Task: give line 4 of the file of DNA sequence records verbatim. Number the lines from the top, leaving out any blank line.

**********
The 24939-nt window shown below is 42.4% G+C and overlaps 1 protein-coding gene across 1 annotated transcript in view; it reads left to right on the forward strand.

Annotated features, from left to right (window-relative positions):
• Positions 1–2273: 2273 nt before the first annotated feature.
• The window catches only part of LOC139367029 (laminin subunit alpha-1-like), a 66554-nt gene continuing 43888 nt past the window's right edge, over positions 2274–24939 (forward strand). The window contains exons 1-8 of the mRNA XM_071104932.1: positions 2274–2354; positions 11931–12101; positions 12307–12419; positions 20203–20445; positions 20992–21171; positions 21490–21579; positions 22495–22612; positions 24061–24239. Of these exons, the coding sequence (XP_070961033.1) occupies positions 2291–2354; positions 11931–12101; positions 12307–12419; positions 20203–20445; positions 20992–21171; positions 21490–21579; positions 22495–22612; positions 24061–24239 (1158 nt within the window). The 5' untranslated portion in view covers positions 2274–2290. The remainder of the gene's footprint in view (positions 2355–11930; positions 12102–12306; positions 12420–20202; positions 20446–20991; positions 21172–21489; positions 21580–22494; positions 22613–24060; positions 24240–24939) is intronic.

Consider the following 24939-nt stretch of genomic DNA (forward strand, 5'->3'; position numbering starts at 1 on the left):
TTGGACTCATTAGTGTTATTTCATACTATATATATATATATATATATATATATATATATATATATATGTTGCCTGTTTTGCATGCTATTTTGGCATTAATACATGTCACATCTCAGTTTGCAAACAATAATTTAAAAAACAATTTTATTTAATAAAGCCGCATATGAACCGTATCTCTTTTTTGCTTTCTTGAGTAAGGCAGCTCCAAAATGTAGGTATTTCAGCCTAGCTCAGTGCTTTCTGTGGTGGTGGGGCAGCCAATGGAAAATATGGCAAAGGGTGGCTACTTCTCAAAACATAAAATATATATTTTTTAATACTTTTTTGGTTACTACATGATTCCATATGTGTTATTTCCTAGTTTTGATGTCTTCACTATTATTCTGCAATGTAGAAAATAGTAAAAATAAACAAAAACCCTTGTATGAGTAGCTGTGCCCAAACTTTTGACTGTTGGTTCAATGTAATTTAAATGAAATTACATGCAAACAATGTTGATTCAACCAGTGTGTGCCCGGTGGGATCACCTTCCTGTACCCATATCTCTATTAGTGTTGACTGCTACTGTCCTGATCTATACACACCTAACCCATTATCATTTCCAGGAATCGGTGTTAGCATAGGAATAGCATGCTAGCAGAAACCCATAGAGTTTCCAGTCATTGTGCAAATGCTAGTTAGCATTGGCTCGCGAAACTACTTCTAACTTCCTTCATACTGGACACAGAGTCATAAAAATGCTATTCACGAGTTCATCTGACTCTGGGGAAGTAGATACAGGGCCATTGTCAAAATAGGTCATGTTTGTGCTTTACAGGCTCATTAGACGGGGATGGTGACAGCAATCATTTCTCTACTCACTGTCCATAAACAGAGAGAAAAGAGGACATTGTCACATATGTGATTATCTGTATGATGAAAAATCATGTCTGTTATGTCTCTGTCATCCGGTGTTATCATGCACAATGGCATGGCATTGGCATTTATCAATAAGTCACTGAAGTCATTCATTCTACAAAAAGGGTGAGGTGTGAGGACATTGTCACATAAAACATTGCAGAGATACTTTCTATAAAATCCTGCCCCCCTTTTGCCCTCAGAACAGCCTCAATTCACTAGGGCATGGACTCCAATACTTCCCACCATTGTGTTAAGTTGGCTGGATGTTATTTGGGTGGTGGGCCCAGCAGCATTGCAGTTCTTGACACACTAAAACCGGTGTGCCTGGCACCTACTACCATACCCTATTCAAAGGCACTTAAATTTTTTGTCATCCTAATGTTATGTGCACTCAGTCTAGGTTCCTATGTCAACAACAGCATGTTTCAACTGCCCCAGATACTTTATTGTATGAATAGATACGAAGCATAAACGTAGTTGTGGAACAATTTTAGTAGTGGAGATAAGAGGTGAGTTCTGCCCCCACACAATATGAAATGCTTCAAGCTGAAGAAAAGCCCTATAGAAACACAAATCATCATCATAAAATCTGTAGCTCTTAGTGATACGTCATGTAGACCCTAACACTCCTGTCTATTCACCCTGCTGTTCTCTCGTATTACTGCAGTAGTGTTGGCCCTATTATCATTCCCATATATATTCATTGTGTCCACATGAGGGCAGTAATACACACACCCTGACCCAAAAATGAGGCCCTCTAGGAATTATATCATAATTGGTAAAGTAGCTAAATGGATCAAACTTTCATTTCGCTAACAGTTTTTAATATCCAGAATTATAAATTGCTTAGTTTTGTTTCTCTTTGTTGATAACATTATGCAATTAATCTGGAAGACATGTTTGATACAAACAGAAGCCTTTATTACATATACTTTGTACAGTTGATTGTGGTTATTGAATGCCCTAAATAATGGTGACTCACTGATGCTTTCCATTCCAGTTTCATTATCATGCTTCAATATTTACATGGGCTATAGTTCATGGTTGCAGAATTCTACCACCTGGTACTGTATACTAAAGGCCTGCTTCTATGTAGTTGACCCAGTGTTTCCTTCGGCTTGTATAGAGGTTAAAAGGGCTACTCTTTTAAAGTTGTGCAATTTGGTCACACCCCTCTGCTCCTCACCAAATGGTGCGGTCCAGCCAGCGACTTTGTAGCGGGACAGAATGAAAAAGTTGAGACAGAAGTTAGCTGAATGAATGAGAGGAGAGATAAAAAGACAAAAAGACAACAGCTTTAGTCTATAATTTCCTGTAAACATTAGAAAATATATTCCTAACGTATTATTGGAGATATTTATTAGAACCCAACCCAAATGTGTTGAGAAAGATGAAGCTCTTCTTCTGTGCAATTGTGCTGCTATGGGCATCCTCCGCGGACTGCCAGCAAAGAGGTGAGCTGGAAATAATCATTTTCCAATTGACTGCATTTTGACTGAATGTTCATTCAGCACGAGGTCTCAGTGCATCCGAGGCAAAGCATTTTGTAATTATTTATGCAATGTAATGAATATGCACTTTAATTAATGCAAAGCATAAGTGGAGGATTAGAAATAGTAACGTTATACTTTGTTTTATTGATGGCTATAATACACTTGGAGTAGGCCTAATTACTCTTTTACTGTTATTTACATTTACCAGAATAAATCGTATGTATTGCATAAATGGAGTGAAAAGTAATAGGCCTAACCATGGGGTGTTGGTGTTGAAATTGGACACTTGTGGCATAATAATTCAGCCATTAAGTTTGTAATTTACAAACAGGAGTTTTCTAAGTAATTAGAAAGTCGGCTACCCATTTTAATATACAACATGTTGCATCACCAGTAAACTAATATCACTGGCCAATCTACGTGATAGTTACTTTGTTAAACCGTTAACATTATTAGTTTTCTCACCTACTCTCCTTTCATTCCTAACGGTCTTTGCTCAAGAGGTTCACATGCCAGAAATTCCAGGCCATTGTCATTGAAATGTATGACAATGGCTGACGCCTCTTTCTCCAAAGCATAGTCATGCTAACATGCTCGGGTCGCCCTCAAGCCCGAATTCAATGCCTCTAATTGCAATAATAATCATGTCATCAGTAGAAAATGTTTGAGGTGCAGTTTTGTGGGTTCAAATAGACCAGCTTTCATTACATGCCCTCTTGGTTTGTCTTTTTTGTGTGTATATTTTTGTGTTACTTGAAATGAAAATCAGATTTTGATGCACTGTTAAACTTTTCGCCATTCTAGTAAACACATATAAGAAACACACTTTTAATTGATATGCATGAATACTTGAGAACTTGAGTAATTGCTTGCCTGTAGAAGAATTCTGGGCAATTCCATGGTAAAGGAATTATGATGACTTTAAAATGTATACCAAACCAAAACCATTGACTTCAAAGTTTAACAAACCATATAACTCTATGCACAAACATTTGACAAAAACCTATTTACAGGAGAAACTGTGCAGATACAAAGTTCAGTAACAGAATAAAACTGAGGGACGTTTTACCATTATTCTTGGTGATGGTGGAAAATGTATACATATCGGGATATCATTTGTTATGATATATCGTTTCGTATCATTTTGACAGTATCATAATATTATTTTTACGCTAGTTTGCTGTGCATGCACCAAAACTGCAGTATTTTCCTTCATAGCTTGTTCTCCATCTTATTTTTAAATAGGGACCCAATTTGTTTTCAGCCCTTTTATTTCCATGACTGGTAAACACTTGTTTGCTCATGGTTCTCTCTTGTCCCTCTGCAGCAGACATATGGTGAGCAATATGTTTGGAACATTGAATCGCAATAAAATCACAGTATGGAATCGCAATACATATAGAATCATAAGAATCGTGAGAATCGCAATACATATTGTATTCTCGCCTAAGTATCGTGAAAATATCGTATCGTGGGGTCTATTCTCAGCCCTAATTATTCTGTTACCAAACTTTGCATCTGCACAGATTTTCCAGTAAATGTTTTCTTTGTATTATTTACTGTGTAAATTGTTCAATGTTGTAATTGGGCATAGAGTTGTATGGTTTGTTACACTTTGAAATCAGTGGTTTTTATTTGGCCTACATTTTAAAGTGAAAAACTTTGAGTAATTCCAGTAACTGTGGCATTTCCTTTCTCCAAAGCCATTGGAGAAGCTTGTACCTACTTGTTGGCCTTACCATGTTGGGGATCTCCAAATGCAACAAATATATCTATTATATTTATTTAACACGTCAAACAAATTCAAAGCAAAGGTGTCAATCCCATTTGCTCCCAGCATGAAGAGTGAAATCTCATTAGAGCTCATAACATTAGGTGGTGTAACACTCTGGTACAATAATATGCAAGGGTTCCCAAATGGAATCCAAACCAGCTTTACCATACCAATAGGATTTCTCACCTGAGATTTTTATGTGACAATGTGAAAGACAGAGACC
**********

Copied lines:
• The window catches only part of LOC139367029 (laminin subunit alpha-1-like), a 66554-nt gene continuing 43888 nt past the window's right edge, over positions 2274–24939 (forward strand). The window contains exons 1-8 of the mRNA XM_071104932.1: positions 2274–2354; positions 11931–12101; positions 12307–12419; positions 20203–20445; positions 20992–21171; positions 21490–21579; positions 22495–22612; positions 24061–24239. Of these exons, the coding sequence (XP_070961033.1) occupies positions 2291–2354; positions 11931–12101; positions 12307–12419; positions 20203–20445; positions 20992–21171; positions 21490–21579; positions 22495–22612; positions 24061–24239 (1158 nt within the window). The 5' untranslated portion in view covers positions 2274–2290. The remainder of the gene's footprint in view (positions 2355–11930; positions 12102–12306; positions 12420–20202; positions 20446–20991; positions 21172–21489; positions 21580–22494; positions 22613–24060; positions 24240–24939) is intronic.